When your CEO arrives every morning clad in Lycra cycling shorts and gripping a bottle of freshly-juiced kale, you know the corporate landscape has changed.

Today, the notion of wellbeing (which embraces physical and mental health) is fast becoming part of the business mainstream.

Getting absenteeism rates down (whether caused by illness or stress) clearly benefits the bottom line; according to the UK Financial Times, mental health problems cost UK businesses c.£35 billion in 2017. But many organisations are adopting the wellbeing agenda for more positive reasons, accepting that wellbeing improves cognitive performance, and that de-stressed and healthy employees are more productive.

However, this poses an interesting question, “to what extent is wellbeing the responsibility of the organisation versus the individual employee?”

It’s hard to see how organisations can be made entirely responsible for their employees’ wellbeing. Sure, you can provide a gym, but what right does a company have to make employees use it? Nagging obese workers to get into shape may increase workplace stress instead of reducing it!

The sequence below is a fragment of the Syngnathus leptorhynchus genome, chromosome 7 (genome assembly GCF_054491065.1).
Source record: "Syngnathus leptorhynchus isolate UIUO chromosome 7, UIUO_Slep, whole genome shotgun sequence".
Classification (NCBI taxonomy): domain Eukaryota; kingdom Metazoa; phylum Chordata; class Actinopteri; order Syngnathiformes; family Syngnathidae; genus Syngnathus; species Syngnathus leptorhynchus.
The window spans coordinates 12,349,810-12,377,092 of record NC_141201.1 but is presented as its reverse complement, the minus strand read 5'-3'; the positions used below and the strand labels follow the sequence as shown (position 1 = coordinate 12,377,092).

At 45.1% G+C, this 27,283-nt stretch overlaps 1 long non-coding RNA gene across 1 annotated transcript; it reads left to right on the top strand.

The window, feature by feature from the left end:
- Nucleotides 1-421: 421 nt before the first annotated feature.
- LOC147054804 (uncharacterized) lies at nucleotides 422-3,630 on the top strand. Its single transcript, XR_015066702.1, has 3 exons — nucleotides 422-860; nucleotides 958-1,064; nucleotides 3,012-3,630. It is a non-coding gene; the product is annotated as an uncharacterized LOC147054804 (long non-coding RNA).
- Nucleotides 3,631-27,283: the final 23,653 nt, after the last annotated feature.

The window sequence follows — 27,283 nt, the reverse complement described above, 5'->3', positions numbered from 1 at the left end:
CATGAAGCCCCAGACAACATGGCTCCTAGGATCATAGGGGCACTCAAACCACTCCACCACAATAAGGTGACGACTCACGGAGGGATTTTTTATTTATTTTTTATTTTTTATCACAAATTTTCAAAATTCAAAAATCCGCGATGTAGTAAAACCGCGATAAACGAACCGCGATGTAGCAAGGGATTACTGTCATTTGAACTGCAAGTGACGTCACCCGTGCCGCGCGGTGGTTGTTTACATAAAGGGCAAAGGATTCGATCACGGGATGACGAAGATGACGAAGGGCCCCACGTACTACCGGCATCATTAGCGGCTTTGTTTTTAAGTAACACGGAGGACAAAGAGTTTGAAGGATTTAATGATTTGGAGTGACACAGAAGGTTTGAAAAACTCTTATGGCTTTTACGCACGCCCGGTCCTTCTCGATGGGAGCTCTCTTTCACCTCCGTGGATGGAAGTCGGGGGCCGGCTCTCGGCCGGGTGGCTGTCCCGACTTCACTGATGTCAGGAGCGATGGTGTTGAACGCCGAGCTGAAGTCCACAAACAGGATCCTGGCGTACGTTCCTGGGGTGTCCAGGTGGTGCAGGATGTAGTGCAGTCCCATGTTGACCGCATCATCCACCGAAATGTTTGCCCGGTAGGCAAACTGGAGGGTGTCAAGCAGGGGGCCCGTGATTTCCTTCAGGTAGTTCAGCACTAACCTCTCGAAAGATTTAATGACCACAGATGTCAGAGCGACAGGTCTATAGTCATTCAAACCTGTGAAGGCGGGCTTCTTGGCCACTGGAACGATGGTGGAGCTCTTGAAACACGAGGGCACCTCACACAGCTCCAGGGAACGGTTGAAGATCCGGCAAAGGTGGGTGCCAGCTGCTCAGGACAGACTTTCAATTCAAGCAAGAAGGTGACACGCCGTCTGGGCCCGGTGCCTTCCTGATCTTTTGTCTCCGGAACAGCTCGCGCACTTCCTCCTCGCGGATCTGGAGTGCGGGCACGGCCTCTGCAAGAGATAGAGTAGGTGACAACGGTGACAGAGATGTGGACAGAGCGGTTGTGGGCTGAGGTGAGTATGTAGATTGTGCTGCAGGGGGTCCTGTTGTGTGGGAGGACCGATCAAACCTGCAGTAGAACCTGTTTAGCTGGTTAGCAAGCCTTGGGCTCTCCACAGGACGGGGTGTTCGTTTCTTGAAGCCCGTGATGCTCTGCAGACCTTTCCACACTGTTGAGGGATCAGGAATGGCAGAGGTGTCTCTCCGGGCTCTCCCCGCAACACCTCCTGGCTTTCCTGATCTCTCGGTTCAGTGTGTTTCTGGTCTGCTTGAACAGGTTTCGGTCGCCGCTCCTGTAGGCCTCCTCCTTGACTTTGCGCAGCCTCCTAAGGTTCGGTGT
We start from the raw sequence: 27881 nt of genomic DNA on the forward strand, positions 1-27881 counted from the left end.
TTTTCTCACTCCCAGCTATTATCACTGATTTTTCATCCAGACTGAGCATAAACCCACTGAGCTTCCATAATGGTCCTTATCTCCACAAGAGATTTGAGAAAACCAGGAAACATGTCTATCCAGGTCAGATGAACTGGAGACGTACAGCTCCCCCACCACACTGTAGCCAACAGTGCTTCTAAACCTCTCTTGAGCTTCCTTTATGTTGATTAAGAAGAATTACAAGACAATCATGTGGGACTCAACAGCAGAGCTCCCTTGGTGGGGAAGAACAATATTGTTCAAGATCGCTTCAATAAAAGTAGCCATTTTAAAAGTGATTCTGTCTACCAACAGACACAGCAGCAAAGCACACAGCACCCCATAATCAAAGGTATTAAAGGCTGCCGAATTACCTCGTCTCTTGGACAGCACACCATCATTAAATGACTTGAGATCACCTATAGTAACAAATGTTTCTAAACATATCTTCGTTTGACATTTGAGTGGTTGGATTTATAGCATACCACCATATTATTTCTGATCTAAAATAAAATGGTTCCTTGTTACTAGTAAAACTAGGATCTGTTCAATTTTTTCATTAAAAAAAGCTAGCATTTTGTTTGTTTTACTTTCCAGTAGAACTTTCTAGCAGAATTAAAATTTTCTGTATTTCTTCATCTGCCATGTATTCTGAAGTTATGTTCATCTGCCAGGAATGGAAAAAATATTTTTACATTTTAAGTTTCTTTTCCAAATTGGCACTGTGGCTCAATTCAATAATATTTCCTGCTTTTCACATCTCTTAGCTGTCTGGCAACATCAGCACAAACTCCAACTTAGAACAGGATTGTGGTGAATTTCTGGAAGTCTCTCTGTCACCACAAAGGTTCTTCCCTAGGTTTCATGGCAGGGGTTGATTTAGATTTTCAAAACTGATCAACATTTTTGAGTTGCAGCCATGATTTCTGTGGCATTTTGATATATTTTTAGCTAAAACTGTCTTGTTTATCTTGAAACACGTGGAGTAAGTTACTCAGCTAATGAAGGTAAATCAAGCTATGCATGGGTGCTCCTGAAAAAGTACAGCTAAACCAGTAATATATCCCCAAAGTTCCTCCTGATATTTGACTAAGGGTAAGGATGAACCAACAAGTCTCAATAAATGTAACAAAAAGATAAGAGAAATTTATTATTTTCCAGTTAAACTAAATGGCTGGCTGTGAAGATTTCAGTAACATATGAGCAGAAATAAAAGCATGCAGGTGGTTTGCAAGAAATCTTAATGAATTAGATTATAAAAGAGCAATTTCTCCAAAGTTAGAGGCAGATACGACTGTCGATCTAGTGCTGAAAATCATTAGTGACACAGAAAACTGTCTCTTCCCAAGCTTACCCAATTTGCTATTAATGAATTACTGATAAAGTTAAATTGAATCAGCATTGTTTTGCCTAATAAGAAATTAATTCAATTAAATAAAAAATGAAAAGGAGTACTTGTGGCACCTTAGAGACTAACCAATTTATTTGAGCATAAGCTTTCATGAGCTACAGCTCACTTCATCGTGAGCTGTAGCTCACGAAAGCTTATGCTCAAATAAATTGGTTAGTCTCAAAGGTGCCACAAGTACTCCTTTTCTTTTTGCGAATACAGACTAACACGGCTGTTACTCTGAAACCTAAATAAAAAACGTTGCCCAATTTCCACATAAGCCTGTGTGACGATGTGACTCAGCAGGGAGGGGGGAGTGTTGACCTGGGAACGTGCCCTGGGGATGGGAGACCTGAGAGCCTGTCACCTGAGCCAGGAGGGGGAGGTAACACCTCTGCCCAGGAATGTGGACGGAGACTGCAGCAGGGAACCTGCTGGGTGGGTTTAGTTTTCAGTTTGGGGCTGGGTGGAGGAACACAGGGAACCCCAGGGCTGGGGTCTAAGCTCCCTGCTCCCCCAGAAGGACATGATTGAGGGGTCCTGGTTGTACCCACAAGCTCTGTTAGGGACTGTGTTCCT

Employers have a clear responsibility to eliminate working practices that are likely to increase ill-health or create excessive stress – but is that as far as formal responsibility goes?

Put up cycle shelters, be open to flexible working, offer healthy food in your canteen, give employees adequate time off and good medical benefits – but let your employees make their own choices.